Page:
Traces of his love of academia can be found in his childhood, as well.
“When I was a child I loved to read, and still do,” Martin said. “I found books to be a great escape, where happy people lead happy lives. I think I read every book in the library at Coahoma Elementary School!
“I’ve also really enjoyed my Midland College literature classes. Stacy Egan [Midland College English Professor] has inspired me to expand my horizons in literature. Much like when I was a child, writing and reading are still therapeutic and intellectually invigorating. Some of my favorite authors are Amanda Gorman, Marcus Aurelius, Seneca, Emily Dickinson, Charlotte Perkins Gilman, Ralph Waldo Emerson, William Blake, Robert Frost, Truman Capote and Friedrich Nietzsche. Reading their works has prompted me to write a few poems and short stories of my own that center around topics such as self-discovery, love and coping with immeasurable grief.”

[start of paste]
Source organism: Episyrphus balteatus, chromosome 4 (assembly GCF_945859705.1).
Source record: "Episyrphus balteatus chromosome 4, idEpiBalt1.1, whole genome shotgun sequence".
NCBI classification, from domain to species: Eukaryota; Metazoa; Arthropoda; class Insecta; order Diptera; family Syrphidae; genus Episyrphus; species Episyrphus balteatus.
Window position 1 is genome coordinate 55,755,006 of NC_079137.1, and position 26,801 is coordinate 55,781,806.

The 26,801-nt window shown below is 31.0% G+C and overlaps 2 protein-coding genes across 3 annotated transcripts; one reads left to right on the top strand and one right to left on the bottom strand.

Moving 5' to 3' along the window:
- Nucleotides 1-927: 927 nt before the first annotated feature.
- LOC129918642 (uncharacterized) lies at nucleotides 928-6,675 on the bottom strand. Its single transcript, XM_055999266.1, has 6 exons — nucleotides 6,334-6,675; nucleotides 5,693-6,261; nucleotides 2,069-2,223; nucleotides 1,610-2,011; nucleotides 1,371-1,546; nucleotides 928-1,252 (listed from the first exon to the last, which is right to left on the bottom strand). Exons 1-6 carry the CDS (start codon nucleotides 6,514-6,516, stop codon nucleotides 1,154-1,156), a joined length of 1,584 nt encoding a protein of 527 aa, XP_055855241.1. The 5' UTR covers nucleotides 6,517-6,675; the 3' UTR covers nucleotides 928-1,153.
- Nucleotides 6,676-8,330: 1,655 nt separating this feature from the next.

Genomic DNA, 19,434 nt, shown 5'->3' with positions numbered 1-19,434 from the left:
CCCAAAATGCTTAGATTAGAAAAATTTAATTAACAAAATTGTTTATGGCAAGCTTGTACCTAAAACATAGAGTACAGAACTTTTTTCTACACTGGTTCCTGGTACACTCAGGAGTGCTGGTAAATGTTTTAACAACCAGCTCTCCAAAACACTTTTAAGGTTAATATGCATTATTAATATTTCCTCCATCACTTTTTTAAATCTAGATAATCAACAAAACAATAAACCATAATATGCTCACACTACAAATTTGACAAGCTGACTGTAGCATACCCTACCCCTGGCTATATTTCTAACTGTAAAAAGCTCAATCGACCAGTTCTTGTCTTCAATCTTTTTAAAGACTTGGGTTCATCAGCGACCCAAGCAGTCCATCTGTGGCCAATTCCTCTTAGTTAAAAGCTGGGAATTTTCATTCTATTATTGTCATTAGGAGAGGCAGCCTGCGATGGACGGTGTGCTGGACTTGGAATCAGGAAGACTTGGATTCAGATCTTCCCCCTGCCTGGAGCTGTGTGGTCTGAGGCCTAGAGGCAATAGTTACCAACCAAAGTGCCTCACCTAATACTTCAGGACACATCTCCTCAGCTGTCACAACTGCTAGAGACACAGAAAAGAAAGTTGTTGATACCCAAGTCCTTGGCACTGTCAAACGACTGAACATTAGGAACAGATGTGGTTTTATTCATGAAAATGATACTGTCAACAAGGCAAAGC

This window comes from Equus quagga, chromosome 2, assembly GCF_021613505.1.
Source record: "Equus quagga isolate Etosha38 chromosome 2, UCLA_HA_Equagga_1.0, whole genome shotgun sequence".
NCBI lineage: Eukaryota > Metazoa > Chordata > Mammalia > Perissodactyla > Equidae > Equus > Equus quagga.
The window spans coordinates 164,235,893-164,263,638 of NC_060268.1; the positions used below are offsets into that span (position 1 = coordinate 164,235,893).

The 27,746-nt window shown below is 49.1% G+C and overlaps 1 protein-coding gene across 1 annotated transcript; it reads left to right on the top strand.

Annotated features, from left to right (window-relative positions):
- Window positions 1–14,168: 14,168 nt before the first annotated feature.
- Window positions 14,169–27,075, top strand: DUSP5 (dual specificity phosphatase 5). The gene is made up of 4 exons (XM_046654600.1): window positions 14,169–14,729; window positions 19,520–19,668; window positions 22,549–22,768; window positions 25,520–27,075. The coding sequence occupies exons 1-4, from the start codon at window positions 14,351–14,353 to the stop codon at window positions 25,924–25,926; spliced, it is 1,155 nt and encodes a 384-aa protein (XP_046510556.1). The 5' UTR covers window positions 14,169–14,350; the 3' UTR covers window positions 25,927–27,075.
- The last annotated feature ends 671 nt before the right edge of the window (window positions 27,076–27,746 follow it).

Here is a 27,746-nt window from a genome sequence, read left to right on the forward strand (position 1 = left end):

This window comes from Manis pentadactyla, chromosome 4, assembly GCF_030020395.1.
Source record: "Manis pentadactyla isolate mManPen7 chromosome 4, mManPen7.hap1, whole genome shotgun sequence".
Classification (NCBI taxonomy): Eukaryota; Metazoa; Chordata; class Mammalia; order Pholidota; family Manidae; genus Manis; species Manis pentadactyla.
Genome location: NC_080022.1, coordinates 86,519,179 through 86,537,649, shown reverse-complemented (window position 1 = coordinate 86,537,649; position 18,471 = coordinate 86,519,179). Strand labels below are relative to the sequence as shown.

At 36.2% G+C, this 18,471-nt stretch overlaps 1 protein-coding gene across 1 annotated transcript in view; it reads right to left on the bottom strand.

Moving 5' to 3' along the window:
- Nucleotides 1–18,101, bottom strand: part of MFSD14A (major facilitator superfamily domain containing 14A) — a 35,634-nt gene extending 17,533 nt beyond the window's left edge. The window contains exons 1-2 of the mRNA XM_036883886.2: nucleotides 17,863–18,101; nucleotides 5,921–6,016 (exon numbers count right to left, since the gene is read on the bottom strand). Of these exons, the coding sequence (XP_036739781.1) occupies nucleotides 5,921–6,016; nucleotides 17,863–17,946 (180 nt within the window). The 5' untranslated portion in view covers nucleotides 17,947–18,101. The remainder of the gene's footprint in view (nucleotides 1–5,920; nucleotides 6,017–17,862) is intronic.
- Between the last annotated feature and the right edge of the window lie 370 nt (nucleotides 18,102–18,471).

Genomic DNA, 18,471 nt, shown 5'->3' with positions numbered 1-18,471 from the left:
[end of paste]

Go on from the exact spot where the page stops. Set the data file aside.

Martin continues to be grateful for the support his family, specifically his father Greg, stepmother Amy, grandfather Larry Fryar, aunt and uncle Neanda & Kerry Fryar and uncle Dan Hudgins have given him.
“All of the work I have done, I have completed on my own,” he said. “There is power in being independent. However, I have found that it is always good to reach out to those who surround me. They have helped me fight the everyday battles.
“My experience at ECHS@MC, especially in my Midland College courses, has been nothing short of exceptional. I refer to the Midland College campus as my home. I’m usually on campus from 8 in the morning until 9 at night studying in the library and working part-time in the Language Hub. I’ve met people from all walks of life and different cultures. This small environment has offered the stories of many who make the world a better place. My goal is to join them in this endeavor.”